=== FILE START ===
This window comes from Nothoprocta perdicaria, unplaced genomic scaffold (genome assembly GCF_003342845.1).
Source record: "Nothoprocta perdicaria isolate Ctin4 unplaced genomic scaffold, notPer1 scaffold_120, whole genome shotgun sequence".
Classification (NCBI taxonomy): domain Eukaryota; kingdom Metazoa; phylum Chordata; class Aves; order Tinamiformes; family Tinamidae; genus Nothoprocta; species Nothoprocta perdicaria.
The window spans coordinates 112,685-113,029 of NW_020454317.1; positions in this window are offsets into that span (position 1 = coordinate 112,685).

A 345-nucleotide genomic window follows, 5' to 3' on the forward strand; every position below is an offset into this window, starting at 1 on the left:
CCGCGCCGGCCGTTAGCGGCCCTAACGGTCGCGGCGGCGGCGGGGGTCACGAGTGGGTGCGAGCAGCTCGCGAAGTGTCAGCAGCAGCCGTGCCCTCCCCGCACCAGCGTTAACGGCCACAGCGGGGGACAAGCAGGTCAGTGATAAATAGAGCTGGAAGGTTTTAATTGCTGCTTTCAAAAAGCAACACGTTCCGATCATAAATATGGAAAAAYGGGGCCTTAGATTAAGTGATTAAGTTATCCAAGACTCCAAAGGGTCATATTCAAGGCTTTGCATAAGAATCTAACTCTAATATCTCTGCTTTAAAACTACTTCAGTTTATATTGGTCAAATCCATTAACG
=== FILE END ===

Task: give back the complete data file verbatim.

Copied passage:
This window comes from Nothoprocta perdicaria, unplaced genomic scaffold (genome assembly GCF_003342845.1).
Source record: "Nothoprocta perdicaria isolate Ctin4 unplaced genomic scaffold, notPer1 scaffold_120, whole genome shotgun sequence".
Classification (NCBI taxonomy): domain Eukaryota; kingdom Metazoa; phylum Chordata; class Aves; order Tinamiformes; family Tinamidae; genus Nothoprocta; species Nothoprocta perdicaria.
The window spans coordinates 112,685-113,029 of NW_020454317.1; positions in this window are offsets into that span (position 1 = coordinate 112,685).

A 345-nucleotide genomic window follows, 5' to 3' on the forward strand; every position below is an offset into this window, starting at 1 on the left:
CCGCGCCGGCCGTTAGCGGCCCTAACGGTCGCGGCGGCGGCGGGGGTCACGAGTGGGTGCGAGCAGCTCGCGAAGTGTCAGCAGCAGCCGTGCCCTCCCCGCACCAGCGTTAACGGCCACAGCGGGGGACAAGCAGGTCAGTGATAAATAGAGCTGGAAGGTTTTAATTGCTGCTTTCAAAAAGCAACACGTTCCGATCATAAATATGGAAAAAYGGGGCCTTAGATTAAGTGATTAAGTTATCCAAGACTCCAAAGGGTCATATTCAAGGCTTTGCATAAGAATCTAACTCTAATATCTCTGCTTTAAAACTACTTCAGTTTATATTGGTCAAATCCATTAACG